An advanced Solution for Publishing 3D Content on the Web

Marco Potenziani, Italy , Massimiliano Corsini, Italy, Marco Callieri, Italy, Marco Di Benedetto, Italy, Federico Ponchio, Italy, Matteo Dellepiane, Italy, Roberto Scopigno, Italy

Published paper: An Advanced Solution For Publishing 3D Content On The Web

The deployment of 3D content on the Web gained momentum in many contexts. The Cultural Heritage field is a good example, since 3D data need to be published on the Web for many different purposes (presenting museum collections, displaying virtual reconstruction of ancient sites, showing connections between artefacts of interest, etc.); moreover, 3D data are often paired by other multimedia information and, finally, solutions should be cheap and high-fidelity.  The current approach for developing 3D graphics applications on the web is to employ WebGL, a graphics javascript API that is embedded in modern web browsers. WebGL was derived from the standard OpenGL graphics library and it has been recently adopted by all the major web browsers. Thanks to this, people that access a web site based on WebGL do not need to install any additional plugins or other applications to use the interactive 3D content of the web page.  The main problem related with the use of WebGL is the substantial technical skills the developers should master (such as web design, Javascript programming and knowledge of Computer Graphics) in order to implement an application.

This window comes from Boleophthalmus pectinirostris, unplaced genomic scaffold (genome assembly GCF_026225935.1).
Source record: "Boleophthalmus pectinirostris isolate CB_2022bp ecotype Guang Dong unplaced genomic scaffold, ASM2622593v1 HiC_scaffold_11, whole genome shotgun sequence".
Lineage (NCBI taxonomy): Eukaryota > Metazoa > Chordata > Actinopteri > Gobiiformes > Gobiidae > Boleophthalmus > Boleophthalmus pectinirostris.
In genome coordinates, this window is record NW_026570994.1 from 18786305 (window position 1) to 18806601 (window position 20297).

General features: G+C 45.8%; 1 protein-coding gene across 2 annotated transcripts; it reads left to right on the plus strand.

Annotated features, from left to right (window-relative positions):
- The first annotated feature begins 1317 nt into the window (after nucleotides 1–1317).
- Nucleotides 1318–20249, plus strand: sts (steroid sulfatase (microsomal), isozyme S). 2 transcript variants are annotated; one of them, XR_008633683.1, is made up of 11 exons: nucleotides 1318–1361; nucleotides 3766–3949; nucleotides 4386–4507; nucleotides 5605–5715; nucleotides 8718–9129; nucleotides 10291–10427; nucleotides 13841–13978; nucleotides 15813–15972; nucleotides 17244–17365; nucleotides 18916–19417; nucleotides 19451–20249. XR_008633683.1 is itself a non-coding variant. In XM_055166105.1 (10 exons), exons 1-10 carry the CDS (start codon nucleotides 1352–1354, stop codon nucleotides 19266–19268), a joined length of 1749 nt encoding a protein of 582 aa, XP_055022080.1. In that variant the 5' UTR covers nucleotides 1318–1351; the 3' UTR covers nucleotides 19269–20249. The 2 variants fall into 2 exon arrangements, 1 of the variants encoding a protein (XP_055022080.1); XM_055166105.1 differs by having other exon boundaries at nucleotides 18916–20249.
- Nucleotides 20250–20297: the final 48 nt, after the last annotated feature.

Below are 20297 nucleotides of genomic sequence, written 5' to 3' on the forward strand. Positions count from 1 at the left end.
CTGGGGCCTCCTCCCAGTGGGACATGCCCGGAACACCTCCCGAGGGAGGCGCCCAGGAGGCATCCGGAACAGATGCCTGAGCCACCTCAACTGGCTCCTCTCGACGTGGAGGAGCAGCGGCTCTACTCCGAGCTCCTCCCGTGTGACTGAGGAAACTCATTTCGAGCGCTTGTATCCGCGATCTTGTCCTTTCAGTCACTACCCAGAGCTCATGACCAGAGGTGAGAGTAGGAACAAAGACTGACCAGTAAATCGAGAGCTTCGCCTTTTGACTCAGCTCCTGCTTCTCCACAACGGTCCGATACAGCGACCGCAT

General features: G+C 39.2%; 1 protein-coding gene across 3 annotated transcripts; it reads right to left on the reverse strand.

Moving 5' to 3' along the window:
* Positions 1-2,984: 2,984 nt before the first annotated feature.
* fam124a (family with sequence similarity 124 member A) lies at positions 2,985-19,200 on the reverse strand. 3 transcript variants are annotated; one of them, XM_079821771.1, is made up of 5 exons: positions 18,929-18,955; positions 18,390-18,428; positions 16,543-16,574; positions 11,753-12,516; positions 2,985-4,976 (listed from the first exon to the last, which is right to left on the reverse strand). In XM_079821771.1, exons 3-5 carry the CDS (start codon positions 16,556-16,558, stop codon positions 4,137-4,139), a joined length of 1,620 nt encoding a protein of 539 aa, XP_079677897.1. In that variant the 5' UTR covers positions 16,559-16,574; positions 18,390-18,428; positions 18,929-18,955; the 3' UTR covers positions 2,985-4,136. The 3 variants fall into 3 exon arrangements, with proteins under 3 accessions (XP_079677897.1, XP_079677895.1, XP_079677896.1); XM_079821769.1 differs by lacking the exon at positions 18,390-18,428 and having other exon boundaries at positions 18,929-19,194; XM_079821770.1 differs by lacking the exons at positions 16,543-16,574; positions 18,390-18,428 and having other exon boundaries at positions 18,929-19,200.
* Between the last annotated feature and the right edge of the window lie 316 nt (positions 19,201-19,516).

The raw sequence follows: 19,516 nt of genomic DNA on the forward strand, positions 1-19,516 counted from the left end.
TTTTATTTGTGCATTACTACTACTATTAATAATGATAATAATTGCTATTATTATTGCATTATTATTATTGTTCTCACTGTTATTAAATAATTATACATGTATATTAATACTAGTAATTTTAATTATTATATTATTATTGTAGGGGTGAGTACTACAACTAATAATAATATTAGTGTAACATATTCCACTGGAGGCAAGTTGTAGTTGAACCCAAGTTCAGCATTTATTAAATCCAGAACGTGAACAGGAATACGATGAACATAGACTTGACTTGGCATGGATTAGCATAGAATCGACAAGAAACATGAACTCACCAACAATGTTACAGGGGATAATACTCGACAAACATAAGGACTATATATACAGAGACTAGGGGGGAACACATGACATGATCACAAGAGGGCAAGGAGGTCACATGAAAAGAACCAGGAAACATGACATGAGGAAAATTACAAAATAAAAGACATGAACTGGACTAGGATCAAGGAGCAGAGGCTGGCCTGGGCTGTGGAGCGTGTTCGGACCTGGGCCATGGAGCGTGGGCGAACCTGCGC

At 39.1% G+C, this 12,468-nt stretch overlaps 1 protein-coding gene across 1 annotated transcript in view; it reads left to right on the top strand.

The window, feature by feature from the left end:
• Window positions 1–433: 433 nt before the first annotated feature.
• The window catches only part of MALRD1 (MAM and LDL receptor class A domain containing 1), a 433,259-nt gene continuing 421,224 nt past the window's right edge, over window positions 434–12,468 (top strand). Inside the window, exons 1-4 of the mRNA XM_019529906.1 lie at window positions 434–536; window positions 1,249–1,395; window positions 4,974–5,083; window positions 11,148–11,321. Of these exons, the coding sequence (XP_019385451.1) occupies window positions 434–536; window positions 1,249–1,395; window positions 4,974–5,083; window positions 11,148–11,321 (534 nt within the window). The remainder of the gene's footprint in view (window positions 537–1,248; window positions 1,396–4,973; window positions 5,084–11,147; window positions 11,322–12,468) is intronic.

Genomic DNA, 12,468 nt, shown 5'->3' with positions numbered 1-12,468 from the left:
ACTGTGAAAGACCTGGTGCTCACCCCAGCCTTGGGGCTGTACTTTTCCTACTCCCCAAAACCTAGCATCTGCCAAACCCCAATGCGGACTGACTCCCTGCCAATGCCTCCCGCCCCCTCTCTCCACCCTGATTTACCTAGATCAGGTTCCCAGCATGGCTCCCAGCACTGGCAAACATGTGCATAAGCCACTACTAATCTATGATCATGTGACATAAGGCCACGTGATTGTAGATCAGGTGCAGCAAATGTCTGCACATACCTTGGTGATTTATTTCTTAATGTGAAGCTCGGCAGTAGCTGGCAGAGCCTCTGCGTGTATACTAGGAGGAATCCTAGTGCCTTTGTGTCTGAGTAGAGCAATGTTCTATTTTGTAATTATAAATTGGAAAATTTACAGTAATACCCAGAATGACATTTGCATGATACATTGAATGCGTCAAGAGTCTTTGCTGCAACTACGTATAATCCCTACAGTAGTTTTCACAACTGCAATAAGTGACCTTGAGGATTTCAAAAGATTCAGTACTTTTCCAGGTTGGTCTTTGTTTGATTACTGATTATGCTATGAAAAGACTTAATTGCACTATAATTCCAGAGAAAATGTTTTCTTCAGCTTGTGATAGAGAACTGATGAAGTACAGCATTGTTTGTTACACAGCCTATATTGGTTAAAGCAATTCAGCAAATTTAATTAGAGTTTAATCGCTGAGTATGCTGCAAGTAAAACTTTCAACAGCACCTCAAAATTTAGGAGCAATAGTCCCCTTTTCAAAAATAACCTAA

We present 3DHop (3D Heritage Online Presenter), an advance technological solution that allows people without high/mid level programming skills to be able to publish 3D content on the Web in several forms. This technology consists in a set of components and templates for the online visualization that have in common the characteristics to be easily modifiable with a minimal effort to obtain the desired final effect. This technology has been developed in the context of a few EU projects and it has been already used in Virtual Museums projects. 3DHop is now reaching its maturity and becomes a solid tool open to the Cultural Heritage community, reducing the learning curve and speeding up the implementation of virtual museums and of on-line interactive presentations.

From a technical point of view, 3DHop is based on SpiderGL, a  support library built on top of WebGL and developed by CNR-ISTI. A brief overview of this library will also be given in the presentation.

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